Throwing a major sporting event isn’t without its headaches. Owners of professional sports teams or stadiums are often sued by attending fans for injuries received, despite the fact that it isn’t something you normally hear being reported on ESPN.
Typically, lawsuits brought forth by fan spectators fall into these categories:
– Fans being struck by an item
– Fans being injured during slip and fall
Below is a recent North Carolina Court of Appeals ruling dismissing a claim brought by a fan who was hurt after being struck by a foul ball at a minor league baseball game.
What Are The Responsibilities of Sports Owners In Terms Of Fan Safety?
Owners of sports teams or arena operators are required under premises liability law to take appropriate precautions to safeguard spectators from injury that is likely to happen. This is why you see glass surrounding the rink in a hockey game or protective netting beyond home plate to comply with the law.
What if you’re struck by a baseball in a stadium where there isn’t any netting? This was the central issue in a lawsuit against the Durham Bulls by a North Carolina family, which you can read about below.
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Mills v. Durham Bulls Lawsuit
During a Durham Bulls minor league baseball game in 2015, Angelina DeBlasio, 11, was hit in her face by a foul ball that soared over the left-field wall and into a picnic table where she was seated out. After the incident, she was transported to an area hospital where she needed surgery for her injuries.
The child’s parents filed a negligence lawsuit against the Durham Bulls for the incident, claiming their daughter was too young to grasp the dangers of attending a baseball game, and that the team didn’t implement the appropriate safeguards to protect fans.
In the end, a judge dismissed the lawsuit due to something called the “baseball rule”.
The Baseball Rule
100 years ago, the baseball rule was adopted to protect baseball organizations from liability, provided they offer some seats with protection for spectators who want them. Specifically, the rule protects clubs from responsibility for fan injuries caused by foul balls.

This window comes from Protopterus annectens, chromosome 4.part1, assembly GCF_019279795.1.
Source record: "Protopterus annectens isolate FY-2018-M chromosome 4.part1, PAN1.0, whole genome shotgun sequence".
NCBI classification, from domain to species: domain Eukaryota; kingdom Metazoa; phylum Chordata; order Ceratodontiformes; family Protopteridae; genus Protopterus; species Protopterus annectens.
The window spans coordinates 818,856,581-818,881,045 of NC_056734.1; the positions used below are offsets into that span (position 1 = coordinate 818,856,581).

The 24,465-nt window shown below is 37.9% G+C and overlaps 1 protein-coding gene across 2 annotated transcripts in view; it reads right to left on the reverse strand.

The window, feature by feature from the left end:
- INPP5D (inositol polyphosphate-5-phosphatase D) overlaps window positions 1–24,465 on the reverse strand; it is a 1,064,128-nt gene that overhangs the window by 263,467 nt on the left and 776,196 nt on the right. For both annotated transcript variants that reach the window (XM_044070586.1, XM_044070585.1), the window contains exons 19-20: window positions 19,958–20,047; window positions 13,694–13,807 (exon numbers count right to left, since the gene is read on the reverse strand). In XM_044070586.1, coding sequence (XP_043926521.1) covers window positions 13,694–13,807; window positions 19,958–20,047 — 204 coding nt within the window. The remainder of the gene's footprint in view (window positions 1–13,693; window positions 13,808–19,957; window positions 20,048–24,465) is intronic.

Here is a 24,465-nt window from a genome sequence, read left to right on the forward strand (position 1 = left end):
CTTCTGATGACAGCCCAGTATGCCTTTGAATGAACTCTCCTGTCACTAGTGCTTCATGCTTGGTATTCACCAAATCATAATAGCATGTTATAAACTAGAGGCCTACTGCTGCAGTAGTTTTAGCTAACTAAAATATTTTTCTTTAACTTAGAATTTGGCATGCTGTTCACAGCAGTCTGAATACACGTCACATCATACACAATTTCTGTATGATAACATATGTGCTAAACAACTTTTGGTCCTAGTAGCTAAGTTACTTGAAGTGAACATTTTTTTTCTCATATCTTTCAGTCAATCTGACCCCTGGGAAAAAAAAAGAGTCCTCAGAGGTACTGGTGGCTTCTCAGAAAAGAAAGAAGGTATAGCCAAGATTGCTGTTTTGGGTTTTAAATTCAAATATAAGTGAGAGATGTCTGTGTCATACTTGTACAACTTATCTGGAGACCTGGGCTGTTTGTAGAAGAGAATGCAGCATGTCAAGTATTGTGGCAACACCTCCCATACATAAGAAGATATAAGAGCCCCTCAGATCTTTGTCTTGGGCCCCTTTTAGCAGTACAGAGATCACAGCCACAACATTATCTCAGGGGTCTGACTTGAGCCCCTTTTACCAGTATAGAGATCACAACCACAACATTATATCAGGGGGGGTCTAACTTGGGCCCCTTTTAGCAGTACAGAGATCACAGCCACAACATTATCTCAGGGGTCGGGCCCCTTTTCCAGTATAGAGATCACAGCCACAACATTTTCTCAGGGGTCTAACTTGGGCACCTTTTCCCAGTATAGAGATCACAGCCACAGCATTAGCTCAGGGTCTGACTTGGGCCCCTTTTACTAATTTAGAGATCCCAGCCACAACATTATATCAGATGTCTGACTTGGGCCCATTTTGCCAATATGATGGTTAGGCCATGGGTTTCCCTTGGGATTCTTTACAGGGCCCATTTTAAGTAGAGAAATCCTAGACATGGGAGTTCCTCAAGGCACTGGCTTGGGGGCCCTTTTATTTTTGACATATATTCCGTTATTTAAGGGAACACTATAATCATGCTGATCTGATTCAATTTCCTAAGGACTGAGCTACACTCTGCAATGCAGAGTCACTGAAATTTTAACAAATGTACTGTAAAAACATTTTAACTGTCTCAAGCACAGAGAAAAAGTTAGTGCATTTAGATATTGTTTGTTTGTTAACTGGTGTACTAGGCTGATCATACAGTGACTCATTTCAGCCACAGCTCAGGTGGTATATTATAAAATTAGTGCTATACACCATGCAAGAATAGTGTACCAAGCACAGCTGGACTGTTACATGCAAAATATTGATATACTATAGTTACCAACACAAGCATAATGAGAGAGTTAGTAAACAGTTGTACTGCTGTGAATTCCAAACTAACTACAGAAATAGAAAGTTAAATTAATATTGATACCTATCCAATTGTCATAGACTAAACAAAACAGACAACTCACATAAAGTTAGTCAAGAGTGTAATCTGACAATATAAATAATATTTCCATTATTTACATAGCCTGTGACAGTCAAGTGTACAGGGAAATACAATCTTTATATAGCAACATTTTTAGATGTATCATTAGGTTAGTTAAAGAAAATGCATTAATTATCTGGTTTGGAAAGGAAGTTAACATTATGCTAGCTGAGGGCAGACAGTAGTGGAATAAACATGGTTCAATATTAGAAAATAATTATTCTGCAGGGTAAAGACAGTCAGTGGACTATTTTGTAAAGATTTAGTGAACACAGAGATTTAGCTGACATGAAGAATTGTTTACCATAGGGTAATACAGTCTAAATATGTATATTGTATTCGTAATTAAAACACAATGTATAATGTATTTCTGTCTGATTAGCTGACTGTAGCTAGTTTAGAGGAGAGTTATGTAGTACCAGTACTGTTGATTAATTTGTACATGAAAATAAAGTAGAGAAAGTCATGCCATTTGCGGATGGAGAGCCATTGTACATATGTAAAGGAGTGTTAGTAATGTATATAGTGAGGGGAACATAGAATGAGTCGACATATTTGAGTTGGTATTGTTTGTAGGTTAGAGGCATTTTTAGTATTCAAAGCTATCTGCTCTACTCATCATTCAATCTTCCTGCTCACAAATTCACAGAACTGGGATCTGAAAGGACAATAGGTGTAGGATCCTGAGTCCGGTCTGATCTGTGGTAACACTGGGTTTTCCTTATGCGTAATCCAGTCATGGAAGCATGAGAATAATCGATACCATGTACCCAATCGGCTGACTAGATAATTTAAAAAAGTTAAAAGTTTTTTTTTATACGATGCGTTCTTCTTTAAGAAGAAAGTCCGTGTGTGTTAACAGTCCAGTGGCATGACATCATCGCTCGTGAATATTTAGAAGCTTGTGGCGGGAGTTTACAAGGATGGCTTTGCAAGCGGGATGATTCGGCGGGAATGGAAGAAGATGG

The legislation is justified by the fact that it is widely accepted that baseballs may fly beyond the lines of the field during a game and could go into the stands. Due to the rule, netting or protection to all fans is not required. Instead, clubs must only supply protected seats to attendees who request them.
The amount of seats that need to be protected is different from state to state in order for teams to not be held accountable under the baseball rule. Furthermore, it is not upheld in every state.
Assumption of risk
Baseball teams and stadium owners will sometimes use the defense of “assumption of the risk.” This legally points to the owners being protected from responsibility when an injured person takes the risk of being hurt by engaging in a potentially dangerous activity.
Can You Sue If You Are Hit By A Foul Ball?
Despite the obstacles indicated above, some fans have been able to win judgment in certain states. One example is a child being injured after she was hit by a foul ball during an Atlanta Braves game, as well as a man who was hit by a fall and lost one of his eyes during an Iowa State baseball game. Both were able to collect damages from the teams.
Despite some having success, it is extremely difficult to win a judgment without the assistance of an experienced personal injury attorney. A pi lawyer will tell you, the chances of success are heavily weighted by the state that the game took place.
Though we’ve offered some insight as to this specific type of injury, it is best to consult with a legal expert to obtain further information.